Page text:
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By Chris Opfer
President Donald Trump’s administration Sept. 26 found itself on both sides of the debate over whether a federal ban on sex discrimination in the workplace includes sexual orientation bias.
Equal Employment Opportunity Commission lawyer Jeremy Horowitz told the U.S. Court of Appeals for the Second Circuit that sexual orientation discrimination is a form of sex bias already covered under federal law. Justice Department attorney Hashim Mooppan, however, urged the court to take the opposite position—that Congress didn’t intend to include gay and lesbian discrimination in the civil rights law—on what has become a hot-button issue.
“It’s a little bit awkward for us to have the government on both sides of this case,” Judge Rosemary Pooler said during oral arguments before the full Second Circuit ( Zarda v. Altitude Express, Inc., 2d Cir., No. 15-3775, oral arguments 9/26/17).
Observers largely expect the U.S. Supreme Court to eventually weigh in on the issue.
“This is a dress rehearsal for the Supreme Court,” Rachel Tiven, chief executive officer for Lambda Legal, told Bloomberg BNA following the arguments. “We already have a circuit split and all roads lead to Supreme Court review.”
The question is which case the justices eventually choose to consider.
The full Seventh Circuit in April overturned its own precedent and held that sexual orientation bias necessarily is sex discrimination. An Eleventh Circuit panel went the other way on the question a month earlier. The Georgia security guard who in that case said she was fired because of her sexual orientation has already asked the Supreme Court to reconsider that decision.
The Second Circuit case centers on Donald Zarda, who allegedly was fired from his job as a skydiving instructor on Long Island after telling a customer that he is gay. Zarda, who died after the lawsuit was filed, said he mentioned his sexual orientation in an attempt to calm the customer after she became uncomfortable when the two were strapped together before jumping out of a plane.
Three judges on the Second Circuit said in April the court’s prior decisions finding that Title VII of the 1964 Civil Rights Act doesn’t cover sexual orientation bias prevented them from changing their minds on the issue. A separate three-judge panel reached the same decision in March in a case involving a gay marketing director who said he was harassed on the job.
Judge Reena Raggi summarized the central issue that the court grappled with during nearly two hours of arguments.
“The concern we have here is whether we have a discrimination that fits into sex discrimination or if we have something else,” Raggi said. “This may be a different kind of discrimination that we may wish to prohibit, but that is not sex discrimination.”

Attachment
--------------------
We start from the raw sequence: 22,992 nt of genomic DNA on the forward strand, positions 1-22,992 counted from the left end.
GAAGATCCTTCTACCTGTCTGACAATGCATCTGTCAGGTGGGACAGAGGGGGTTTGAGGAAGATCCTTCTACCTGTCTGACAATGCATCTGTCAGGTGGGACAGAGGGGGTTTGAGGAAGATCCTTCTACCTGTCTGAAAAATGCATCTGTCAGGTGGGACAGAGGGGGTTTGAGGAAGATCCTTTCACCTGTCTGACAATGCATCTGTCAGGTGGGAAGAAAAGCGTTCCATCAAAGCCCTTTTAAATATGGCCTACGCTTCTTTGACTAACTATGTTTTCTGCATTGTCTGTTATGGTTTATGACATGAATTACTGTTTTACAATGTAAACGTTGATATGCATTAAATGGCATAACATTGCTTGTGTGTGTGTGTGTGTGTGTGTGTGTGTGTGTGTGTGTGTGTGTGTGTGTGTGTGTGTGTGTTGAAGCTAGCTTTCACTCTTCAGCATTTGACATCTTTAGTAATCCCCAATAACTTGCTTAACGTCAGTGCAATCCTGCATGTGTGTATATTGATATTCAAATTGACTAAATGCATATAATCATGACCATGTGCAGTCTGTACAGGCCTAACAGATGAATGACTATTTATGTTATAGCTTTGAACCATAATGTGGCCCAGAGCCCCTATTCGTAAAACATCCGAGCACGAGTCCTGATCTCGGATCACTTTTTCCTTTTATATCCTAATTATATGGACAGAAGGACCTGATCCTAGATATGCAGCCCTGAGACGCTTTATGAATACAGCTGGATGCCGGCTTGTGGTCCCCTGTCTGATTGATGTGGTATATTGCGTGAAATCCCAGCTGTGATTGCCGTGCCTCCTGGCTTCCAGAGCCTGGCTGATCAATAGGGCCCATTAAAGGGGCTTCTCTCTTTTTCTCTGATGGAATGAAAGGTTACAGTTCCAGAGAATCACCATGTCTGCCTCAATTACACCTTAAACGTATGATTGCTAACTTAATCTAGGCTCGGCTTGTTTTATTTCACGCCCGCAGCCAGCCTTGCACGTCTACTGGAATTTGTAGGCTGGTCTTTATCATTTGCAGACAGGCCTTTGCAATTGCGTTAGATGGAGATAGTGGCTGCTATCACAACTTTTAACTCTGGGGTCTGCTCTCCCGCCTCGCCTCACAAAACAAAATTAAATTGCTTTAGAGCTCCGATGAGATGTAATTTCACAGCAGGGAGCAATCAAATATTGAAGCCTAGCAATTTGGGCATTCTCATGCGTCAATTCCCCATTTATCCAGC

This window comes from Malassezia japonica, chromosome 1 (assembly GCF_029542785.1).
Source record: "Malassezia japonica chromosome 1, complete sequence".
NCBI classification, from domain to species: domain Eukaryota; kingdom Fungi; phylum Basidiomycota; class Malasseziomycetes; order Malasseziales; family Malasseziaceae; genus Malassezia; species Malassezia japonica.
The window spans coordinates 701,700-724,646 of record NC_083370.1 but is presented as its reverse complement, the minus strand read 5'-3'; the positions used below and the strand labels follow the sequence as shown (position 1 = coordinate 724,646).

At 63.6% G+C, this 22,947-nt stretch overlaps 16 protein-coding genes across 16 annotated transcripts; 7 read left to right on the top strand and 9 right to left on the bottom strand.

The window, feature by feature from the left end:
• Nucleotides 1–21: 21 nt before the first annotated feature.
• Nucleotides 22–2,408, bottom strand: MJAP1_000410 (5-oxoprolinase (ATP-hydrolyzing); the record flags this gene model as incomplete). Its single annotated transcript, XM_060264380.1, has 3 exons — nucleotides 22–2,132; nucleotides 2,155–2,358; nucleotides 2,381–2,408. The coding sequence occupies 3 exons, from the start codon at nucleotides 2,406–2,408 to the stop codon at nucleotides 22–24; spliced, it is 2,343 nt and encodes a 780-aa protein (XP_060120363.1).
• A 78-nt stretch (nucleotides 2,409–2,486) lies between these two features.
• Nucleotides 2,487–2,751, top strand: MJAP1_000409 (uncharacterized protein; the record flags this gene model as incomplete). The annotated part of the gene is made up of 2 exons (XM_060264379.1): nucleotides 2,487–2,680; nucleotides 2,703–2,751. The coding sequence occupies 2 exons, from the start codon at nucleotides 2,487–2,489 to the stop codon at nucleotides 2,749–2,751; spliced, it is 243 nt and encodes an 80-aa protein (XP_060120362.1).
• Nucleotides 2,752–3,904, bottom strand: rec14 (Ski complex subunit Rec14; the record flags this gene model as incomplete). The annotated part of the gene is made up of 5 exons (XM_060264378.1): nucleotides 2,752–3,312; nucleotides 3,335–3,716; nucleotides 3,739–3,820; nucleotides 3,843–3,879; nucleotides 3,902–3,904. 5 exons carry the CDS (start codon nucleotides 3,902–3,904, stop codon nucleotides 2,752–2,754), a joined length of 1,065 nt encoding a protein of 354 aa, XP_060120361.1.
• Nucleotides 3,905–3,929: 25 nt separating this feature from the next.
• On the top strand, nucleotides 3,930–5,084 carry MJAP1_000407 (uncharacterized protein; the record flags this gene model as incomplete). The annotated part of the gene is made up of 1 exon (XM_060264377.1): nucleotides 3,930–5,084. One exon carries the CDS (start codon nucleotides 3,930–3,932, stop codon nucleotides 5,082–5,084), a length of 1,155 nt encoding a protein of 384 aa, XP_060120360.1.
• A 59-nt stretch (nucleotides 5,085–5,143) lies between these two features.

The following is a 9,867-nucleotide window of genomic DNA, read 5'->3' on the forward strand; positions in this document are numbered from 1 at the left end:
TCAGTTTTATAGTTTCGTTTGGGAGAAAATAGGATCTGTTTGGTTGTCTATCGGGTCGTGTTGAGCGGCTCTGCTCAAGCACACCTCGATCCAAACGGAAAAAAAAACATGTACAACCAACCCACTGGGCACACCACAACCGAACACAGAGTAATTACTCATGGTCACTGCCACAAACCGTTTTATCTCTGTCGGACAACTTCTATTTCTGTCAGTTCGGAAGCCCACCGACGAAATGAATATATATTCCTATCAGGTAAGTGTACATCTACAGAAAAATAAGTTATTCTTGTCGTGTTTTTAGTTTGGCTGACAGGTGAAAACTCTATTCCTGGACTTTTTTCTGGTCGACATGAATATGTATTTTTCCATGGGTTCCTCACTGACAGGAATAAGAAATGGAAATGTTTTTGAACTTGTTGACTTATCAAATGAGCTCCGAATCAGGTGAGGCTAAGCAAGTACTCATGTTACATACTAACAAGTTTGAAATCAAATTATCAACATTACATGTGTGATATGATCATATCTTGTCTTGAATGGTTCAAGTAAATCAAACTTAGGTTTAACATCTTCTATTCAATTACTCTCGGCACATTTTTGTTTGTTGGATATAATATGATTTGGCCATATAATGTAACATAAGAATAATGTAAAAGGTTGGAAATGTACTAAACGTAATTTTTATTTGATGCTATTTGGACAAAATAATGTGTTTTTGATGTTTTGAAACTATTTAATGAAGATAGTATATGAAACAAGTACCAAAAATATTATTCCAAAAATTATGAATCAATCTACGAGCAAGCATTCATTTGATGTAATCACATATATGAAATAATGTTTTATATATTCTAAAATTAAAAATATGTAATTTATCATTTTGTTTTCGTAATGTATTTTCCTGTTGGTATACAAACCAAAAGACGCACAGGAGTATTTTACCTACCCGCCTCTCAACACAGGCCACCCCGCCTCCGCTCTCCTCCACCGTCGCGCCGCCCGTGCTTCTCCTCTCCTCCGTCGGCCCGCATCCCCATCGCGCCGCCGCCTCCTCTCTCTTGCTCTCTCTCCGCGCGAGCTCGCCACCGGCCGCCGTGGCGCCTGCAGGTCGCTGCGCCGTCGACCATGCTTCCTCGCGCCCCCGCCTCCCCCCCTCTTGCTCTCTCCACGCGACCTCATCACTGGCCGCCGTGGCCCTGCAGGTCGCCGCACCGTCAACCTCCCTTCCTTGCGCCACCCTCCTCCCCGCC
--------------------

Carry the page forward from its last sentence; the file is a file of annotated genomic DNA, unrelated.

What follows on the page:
Attorneys on both sides spent much of their time debating whether various employees might be considered similarly situated to Zarda for the purpose of comparison. They said that comparison is key to determining whether Zarda’s sex was a basis for his firing.
Lawyers for Zarda’s estate, the EEOC, and Lambda Legal argued that question was similar to the one the Supreme Court faced 50 years ago when it struck down a state ban on interracial marriage in Loving v. Virginia, 388 U.S. 1 (1967). They said Zarda was discriminated against because he was attracted to men, in the same way that the state law discriminated against people who wanted to marry outside of their race.
But the Justice Department and Saul Zabell, who is representing Altitude Express Inc., said the company made no judgment on Zarda’s gender when it allegedly decided to fire him for the comment. They argued that a lesbian skydiving instructor would have been fired for the same comment.
“This is a judgment about sexual orientation, not sex,” Mooppan told the court.
Greg Nevins, a Lambda Legal attorney, said decisions based on sexual orientation are necessarily based on sex. He gave the hypothetical example of a gay man fired for being married to another man named “Pat.”
“You have to know that Pat is Patrick in accounting, not Patricia in accounts receivable,” Nevins said.
The judges also mulled a related issue that sometimes seemed to muddle the discussion of whether sexual orientation bias is banned generally under federal law. Zarda alleged alternatively that the company fired him because he didn’t abide by certain sexual stereotypes attributed to men.
The Supreme Court in 1989 said sex discrimination law also bans sex stereotyping, or discrimination or harassment against a worker because he or she doesn’t comply with traditional gender norms ( Price Waterhouse v. Hopkins, 490 U.S. 228 (1989)). The problem for some LGBT advocates is that a similar ruling for Zarda would sidestep the question of whether sexual orientation discrimination is sex discrimination.
The Justice Department’s Mooppan told the court that sex stereotyping claims usually involve some type of clear animus against a certain sex. He also said there are “physiological differences” between men and women that employers can legally take into account, including by requiring workers to use same-sex bathrooms on the job.
“Men and women are not similarly situated in all respects,” Mooppan said.
To contact the reporter on this story: Chris Opfer in New York at email@example.com
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